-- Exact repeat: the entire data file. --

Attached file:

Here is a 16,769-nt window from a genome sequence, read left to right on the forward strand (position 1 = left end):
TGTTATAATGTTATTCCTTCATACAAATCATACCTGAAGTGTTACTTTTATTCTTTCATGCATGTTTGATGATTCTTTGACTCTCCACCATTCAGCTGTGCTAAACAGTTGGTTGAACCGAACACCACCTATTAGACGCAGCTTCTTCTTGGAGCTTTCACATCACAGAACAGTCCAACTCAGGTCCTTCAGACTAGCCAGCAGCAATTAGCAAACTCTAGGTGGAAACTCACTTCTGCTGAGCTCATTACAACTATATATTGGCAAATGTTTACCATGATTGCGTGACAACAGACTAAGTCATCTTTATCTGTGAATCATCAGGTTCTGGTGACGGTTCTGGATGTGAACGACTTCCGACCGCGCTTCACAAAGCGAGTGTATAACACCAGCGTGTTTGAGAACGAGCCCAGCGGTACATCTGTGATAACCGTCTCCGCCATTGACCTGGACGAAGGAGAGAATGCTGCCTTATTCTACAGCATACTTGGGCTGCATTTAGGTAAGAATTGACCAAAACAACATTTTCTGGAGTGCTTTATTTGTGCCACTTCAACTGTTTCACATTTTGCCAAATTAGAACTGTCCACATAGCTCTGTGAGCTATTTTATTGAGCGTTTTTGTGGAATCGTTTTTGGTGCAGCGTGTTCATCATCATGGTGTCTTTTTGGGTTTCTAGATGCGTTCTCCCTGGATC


Here is a 16,769-nt window from a genome sequence, read left to right on the forward strand (position 1 = left end):
TGTTATAATGTTATTCCTTCATACAAATCATACCTGAAGTGTTACTTTTATTCTTTCATGCATGTTTGATGATTCTTTGACTCTCCACCATTCAGCTGTGCTAAACAGTTGGTTGAACCGAACACCACCTATTAGACGCAGCTTCTTCTTGGAGCTTTCACATCACAGAACAGTCCAACTCAGGTCCTTCAGACTAGCCAGCAGCAATTAGCAAACTCTAGGTGGAAACTCACTTCTGCTGAGCTCATTACAACTATATATTGGCAAATGTTTACCATGATTGCGTGACAACAGACTAAGTCATCTTTATCTGTGAATCATCAGGTTCTGGTGACGGTTCTGGATGTGAACGACTTCCGACCGCGCTTCACAAAGCGAGTGTATAACACCAGCGTGTTTGAGAACGAGCCCAGCGGTACATCTGTGATAACCGTCTCCGCCATTGACCTGGACGAAGGAGAGAATGCTGCCTTATTCTACAGCATACTTGGGCTGCATTTAGGTAAGAATTGACCAAAACAACATTTTCTGGAGTGCTTTATTTGTGCCACTTCAACTGTTTCACATTTTGCCAAATTAGAACTGTCCACATAGCTCTGTGAGCTATTTTATTGAGCGTTTTTGTGGAATCGTTTTTGGTGCAGCGTGTTCATCATCATGGTGTCTTTTTGGGTTTCTAGATGCGTTCTCCCTGGATC